We got back on the bus and were taken to our next forced shopping experience. This time, rather than hawking jewelry or roasted ducky goodness, they were selling life. At least that’s what you would assume by listening to them. In truth they sold Tibetan medicine. They worked out of a small hospital (at least I assume it was a real hospital, there was a sign on the ground floor pointing to the OB/GYN) and had some specialists who would look at your palm and feel your pulse and tell what was wrong with you and them prescribe you some expensive pills from some Tibetan flowers. This may sound suspicious to the average Westerner but I take this stuff all in stride now. There was 1 time I thought that all Eastern medicine was bunk, but that was before my mission. In the last five years I’ve seen too much to back it up for me to just dismiss it. Plus I’m a big enough boy to admit that just because I don’t understand something doesn’t make it not true. And it’s not like I really understand how Western medicine works anyway. Anyway, these doctors looked at everyone’s hands. Most people were prescribed pills and some bought them. Both me and Sally let them take a look. The doctor was able to correctly tell us what kind of health problem we had (fatigue for Sally, mysterious stomach problems for me) so their method of diagnosis seemed to have some merit, but the business side of things was pretty darn shady. As soon as we told them we couldn’t buy anything they started to haggle with us on just how many pills we needed to get better. That falls in the dodgy category of my book. So the moral of the story: Trusting Chinese medicine is like eating a burrito; if it’s from a registered dealer, you’re fine but you’re just looking for trouble if you get it from so weirdo in a back alley.
The next stop was supposed to be at the Beijing Aquarium but that was an extra 75 kuai a person and Dalian has one as well that we were planning to visit and I don’t think an hour is enough time to really appreciate something like this so we took a nap on a bus instead.
The next stop was another shopping place (if I ever start a tour company, our business model will be no kick backs because this was getting a little annoying) this time selling cloisonné. This time it wasn’t so bad though because it was pretty interesting. Cloisonné is a beautiful Chinese art form, dating back over three hundred years. It’s the way they make all those really colorful vases. Before they tried to sell us anything, they took us for a tour of the plant where they make the cloisonné before they sell it. Even in today’s modern age, cloisonné has to be done entirely by hand. First they cut small pieces of copper plating and bend in into cookie cutter type shapes. These molds are then soldered to the copper vase. They then fill the various shapes with colorful enamel to make beautiful patterns and pictures. The vase is then baked in a kiln, polished and shipped to the sales floor. The final product is really quite beautiful and Sally and I have decided that when we’re old and have a big house we’ll buy a nice vase.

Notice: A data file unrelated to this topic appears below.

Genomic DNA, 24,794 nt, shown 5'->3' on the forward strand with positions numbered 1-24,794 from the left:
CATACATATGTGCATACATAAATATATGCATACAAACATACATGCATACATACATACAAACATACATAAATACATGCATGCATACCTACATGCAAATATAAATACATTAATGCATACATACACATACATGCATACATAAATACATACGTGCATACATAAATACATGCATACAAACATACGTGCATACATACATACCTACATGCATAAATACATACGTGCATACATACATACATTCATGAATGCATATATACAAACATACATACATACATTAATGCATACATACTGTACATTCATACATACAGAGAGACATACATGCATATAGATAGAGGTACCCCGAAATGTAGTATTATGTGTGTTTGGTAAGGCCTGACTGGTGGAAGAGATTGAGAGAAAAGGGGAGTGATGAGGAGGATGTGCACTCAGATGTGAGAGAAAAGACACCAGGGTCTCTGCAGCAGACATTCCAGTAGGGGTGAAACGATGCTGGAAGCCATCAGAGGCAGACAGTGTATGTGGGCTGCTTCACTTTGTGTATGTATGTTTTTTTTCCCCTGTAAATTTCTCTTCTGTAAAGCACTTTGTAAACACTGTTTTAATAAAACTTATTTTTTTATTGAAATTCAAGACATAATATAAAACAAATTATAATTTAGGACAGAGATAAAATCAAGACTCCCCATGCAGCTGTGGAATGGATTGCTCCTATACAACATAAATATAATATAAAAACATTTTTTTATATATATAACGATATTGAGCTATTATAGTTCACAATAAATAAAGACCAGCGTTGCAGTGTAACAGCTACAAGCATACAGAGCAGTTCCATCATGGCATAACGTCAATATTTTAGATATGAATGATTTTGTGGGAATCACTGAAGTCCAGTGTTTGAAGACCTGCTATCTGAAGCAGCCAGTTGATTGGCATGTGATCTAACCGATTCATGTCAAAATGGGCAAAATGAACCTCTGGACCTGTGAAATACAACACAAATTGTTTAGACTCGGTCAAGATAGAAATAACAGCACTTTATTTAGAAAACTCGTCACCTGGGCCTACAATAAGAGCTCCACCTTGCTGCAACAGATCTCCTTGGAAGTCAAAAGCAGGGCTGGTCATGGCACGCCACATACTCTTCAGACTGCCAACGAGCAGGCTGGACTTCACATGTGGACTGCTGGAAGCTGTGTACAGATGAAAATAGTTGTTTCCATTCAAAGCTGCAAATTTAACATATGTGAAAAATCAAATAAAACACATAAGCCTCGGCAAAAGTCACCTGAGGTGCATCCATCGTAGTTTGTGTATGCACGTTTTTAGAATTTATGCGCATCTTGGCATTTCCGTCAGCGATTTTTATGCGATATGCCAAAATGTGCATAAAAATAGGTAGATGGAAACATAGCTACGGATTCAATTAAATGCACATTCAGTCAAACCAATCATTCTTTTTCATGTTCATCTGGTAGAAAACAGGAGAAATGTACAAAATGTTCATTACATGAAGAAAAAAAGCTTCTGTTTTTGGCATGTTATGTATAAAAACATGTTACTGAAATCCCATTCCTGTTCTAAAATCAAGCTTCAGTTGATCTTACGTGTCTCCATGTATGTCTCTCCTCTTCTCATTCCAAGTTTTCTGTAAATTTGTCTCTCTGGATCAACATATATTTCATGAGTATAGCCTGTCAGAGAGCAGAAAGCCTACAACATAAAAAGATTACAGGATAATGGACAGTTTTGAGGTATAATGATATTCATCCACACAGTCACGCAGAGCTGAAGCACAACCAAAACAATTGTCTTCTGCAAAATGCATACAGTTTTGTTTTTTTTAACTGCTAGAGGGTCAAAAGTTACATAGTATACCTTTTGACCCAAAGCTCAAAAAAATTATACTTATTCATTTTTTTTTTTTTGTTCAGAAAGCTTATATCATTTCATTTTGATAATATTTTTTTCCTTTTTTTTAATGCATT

The next place we went (or the first place if you look at it the way I did) was the Summer Palace. The Summer Palace was the warm weather residence of Cixi and other important figures in the royal family during the Qing Dynasty. Cixi was an empress who controlled the country behind the scenes and is generally considered to be the reason the Dynasty eventually failed. She built the palace and ordered that it resemble Xi Hu in Han Zhou. The two places really are very similar. The whole place was really beautiful and since a picture is worth a thousand words I’ll just show pictures later to anyone who cares.
After dinner we went to another jade store. They took us in back to have a lady explain how to tell real jade from fake jade. A few people in our group were a little sarcastic with her and she broke down. The boss was brought in because he was from Shanghai (as were most of our group). He talked to our group, got them laughing and offered them a 90% off discount because he only wants to make money off foreigners (I’m pretty sure I didn’t think I could understand him). Almost everyone bought something but as we drove away they were pretty sure that he had still sold them fakes.
Rather than having dinner with our group we ate with a girl that Sally knew in college and her husband. It was nice to talk to people who I was able to understand and the Sichuan style restaurant was really nice but not so expensive that I felt bad. The only problem was they lived on the other side of Beijing so by the time we got back to the hotel it was really late. We figured it was no big deal. There was only one more place to visit tomorrow and it cost more money and we really didn’t care. Plus we would have to leave early to make out plane that was going to Dalian so we decided to just sleep in, miss the tour and then head to the airport. It was the perfect plan.
-------------------Sunday, June 04, 2006------------------------
Except that it failed. Yang Dao was fine with us not going, but with the rest of our group gone our deposit went with them. The hotel wanted a 100 kuai deposit just to sleep for another hour. We decided it wasn’t worth the headache and packed up. Our group was gone by now so we took the subway to a place were you could buy tickets on an airport shuttle bus. The bus was really nice and I was left wondering how to take a tour on one of those instead. On the plan ride home, I made friends with a little boy who had technically stolen my seat. Sally and I figured it be better for us to be split by the aisle than him and his mom so we gave them our spot. The plane ride was only an hour long and before we know it we were back in Dalian. We threw our stuff on my back and caught a bus across town. We came home, had lunch and I just crashed, sleeping for the next three hours. We went out for hot pot for dinner.